Category Archives: Cedar Rapids

Caleb and Lacie

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Over the weekend, Vivian and I made our way back to Cedar Rapids (with Hannah and Aaron in tow) to attend a wedding for Caleb de Souza and Lacie Thompson. Caleb is my cousin Mary Ellen’s son, and I’ve known him since he was about two or three years old, so being able to see him get married as a grown man was quite an experience (and it reminded me how old I really was). The wedding ceremony was held at the surprisingly picturesque Cedar Rapids Public Library, which had a beautiful view of Greene Square Park from the Whipple Auditorium.

My Uncle Ben was the officiant, of course, and the ceremony had a number of interesting choices in music — including a wedding procession made up entirely of Beatles songs. The father of the bride gave his little girl away, sand was poured, and many tears were shed. Even more amazing was that Hannah and Aaron were perfectly well behaved throughout the entire event (though Aaron had a bottle to keep him occupied). We stuck around to greet several of our family members, many of whom broke away for official wedding pictures. My cousin David was there with his photographer wife Bridget, and she was nice enough to snap a few family pictures for us up on the lovely “green roof.”

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We all made our way a few blocks north to the Masonic Temple for the reception, where the real fun started shortly after the bride put on her running shoes. Caleb and company made their way into the grand ballroom to Michael Jackson’s Beat It, they kissed a couple times, and then we all started stuffing our faces at the buffet. Cake also happened, which helped fuel a bit of a sugar high for the grown-ups before the dancing started. Caleb and Lacie are both very gifted singers, so the bride and groom’s first dance featured Lacie singing Christina Perri’s A Thousand Years, and the mother/son dance had Caleb singing Mark Harris ‘ Find Your Wings, which was just beautiful.

In the meantime, Hannah made a few new best friends on the dance floor, spending a good portion of her sugar high dancing around, playing ring-around-the-rosy, and learning how to make funny faces before inevitably crashing into Uncle Jim’s arms at the end of the night. Vivian and I had to cut and run just as the line dancing got underway, but we both did take a few minutes out for a dollar dance or two. You can’t have a proper wedding without dancing, of course!

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The next day, Vivian and I spent the morning roaming the countryside exploring the autumnal fireworks in the trees around Cedar Rapids. Naturally, that took us down to the Amanas, hunting for such legendary things as Iowa’s largest rocking chair. We got in a few quick family photos and stopped by a shop or two for fudge and peach wine. We even got in time for Hannah’s first ride on a porch swing before heading out. The kids both slept all the way to Cedar Rapids, where we had lunch/dinner at the Machine Shed, where I’d taken Vivian back when we were just dating way back in 2007. We filled up on chicken fried steak and got some obligatory photos on the tractor out front before calling it a night.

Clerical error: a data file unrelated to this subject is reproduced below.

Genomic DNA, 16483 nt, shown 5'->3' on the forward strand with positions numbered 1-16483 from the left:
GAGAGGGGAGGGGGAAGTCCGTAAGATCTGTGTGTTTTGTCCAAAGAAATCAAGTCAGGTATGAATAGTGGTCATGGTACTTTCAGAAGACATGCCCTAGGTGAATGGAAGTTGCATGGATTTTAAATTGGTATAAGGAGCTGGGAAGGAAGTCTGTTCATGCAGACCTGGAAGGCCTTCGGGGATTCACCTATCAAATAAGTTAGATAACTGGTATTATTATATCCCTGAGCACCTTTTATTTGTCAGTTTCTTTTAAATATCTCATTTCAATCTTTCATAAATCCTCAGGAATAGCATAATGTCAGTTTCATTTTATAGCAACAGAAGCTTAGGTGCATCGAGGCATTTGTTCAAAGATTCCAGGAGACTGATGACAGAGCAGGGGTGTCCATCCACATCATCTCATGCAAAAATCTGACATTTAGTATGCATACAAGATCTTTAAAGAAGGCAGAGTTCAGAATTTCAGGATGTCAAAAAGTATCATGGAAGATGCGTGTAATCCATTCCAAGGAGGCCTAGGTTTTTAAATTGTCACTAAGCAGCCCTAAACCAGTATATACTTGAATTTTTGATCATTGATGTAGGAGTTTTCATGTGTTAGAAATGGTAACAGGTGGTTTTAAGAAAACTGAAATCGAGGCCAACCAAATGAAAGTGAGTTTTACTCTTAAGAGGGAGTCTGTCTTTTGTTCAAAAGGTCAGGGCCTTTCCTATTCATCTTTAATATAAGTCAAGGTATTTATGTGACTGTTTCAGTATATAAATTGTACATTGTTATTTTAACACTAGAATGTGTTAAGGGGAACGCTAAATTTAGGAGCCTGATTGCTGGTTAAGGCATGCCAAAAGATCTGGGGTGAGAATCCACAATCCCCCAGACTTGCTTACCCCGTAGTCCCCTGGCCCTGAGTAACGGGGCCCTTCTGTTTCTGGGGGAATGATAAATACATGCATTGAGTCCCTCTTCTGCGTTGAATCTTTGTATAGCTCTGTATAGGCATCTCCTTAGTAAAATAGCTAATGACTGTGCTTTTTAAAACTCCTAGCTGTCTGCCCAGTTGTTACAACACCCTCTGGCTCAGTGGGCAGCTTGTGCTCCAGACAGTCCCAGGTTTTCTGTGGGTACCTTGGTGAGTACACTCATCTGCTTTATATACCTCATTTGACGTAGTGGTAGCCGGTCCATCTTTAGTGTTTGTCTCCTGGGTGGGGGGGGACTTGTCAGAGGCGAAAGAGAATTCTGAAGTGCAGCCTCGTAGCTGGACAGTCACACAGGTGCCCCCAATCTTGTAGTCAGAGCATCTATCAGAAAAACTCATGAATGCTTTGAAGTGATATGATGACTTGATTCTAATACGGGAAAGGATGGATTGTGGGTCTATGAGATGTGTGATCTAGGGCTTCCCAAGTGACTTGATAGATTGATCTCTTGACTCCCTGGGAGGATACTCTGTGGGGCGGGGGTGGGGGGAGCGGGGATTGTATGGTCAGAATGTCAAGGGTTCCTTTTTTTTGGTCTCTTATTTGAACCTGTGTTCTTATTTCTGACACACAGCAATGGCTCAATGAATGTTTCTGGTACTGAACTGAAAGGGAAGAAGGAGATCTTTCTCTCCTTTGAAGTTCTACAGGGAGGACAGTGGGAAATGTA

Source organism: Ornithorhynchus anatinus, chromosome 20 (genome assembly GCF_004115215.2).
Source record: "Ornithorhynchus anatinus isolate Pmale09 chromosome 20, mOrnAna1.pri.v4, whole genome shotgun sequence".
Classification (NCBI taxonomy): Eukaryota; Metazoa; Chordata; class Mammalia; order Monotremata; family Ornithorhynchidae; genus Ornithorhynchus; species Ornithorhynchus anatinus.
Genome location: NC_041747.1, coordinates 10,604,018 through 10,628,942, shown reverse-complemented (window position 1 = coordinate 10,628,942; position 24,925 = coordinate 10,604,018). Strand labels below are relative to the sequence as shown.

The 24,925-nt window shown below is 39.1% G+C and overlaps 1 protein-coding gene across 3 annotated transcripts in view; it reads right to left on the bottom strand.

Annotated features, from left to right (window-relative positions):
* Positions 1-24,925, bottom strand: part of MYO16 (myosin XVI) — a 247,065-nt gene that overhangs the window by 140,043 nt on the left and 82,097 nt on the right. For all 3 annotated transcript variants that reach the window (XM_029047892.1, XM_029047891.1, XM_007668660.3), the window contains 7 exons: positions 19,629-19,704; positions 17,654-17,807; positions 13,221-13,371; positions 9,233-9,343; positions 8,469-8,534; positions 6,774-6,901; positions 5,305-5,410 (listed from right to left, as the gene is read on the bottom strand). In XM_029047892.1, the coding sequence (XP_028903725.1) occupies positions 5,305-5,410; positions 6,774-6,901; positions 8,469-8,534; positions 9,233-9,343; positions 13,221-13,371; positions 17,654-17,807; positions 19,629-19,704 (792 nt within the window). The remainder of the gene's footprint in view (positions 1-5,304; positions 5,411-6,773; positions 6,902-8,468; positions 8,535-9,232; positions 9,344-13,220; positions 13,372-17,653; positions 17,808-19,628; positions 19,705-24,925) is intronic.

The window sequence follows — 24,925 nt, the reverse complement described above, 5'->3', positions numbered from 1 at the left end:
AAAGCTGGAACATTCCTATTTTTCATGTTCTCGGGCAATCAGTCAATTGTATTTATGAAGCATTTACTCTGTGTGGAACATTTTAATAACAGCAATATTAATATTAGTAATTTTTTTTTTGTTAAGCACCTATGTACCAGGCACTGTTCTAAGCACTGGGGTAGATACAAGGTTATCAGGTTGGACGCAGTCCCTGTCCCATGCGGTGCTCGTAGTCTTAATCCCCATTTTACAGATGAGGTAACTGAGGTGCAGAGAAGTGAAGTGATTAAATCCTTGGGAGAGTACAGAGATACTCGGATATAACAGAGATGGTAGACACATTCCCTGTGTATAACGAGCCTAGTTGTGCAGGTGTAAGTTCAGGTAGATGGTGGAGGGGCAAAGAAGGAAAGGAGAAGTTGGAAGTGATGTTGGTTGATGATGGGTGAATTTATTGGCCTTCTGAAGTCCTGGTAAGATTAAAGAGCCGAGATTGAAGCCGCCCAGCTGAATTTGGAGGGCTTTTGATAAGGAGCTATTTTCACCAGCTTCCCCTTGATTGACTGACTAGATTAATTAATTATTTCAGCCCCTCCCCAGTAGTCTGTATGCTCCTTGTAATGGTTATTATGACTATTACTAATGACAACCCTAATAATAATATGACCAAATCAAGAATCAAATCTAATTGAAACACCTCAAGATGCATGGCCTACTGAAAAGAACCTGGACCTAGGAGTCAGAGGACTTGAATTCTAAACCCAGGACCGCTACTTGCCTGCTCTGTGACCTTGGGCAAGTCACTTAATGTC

Congratulations, Caleb and Lacie! I hope you have a wonderful, happy life together. See you at the next reunion, whenever that may be.

Ben & Carol’s 50th Anniversary

Vivian and I enjoyed a wonderful (and long) Labor Day weekend in Cedar Rapids surrounded by my extended family celebrating my Uncle Ben and Aunt Carol’s 50th wedding anniversary. It’s been several years since I’ve seen most of the people, and it was great to spend time with them again and introduce them to our little ones.

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We started the weekend off with a little birthday celebration at the Flying Wienie, since my birthday happens to fall on my Aunt and Uncle’s anniversary. We’ve passed by this little place every time we went to Valley View for church on Sundays in Cedar Rapids, but it took us years to finally visit when they were open. I got a Chicago-style hot dog and some homemade fries, and Vivian even brought some little birthday cupcakes that she dressed up with candles for me to blow out. It was a nice little way to start the weekend, and I even got to show Hannah an upright video arcade game for the very first time.

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That evening, we gathered at Edgewood Baptist Family Fellowship Church to see Ben and Carol renew their vows, the same church they were married in 50 years ago. Caleb and his fiancee Lacie sang for them, and then Ben and Carol said their vows and exchanged rings (again). A whole cluster of family members from the Geho clan and my mom’s side of the family were on hand. A bunch of them had grown up quite a bit during the past six years, and several others now had kids of their own. Hannah seemed right at home running around in the midst of all of them, and we had more than a handful of people willing to hold Aaron for us throughout the night.

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The party moved along downstairs, where Arlan introduced Ben and Carol along with all their kids before the food was served. The Geho girls and their gaggle of kids sang a few songs in honor of the happy couple, and of course there was also the Cutting of the Cake™ and a few toasts to top off the evening. Mostly, it was fun catching up with all our family members after so many years apart. Caleb and Lacie handed out wedding invitations in person to save postage, and he wished my brothers had come along so they could play “DAK” one more time before tying the knot.

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The next day (after a brief workout at the hotel) we went down to Ellis Park for a long picnic lunch with the family. Arlan and a bunch of the Uncles gathered around the grill, and Hannah got to play with a few of her cousins over on the playground. It was so nice to let her run loose for a few hours with so many family members available to keep track of her, and Aaron got passed along from one family member to the next throughout the afternoon. I couldn’t let the opportunity for a giant group picture to pass us by, either, so everyone gathered on the steps in front of my makeshift tripod, and I was able to snap the whole group in a photo worthy of framing (despite one person’s determination to hide his head the entire time).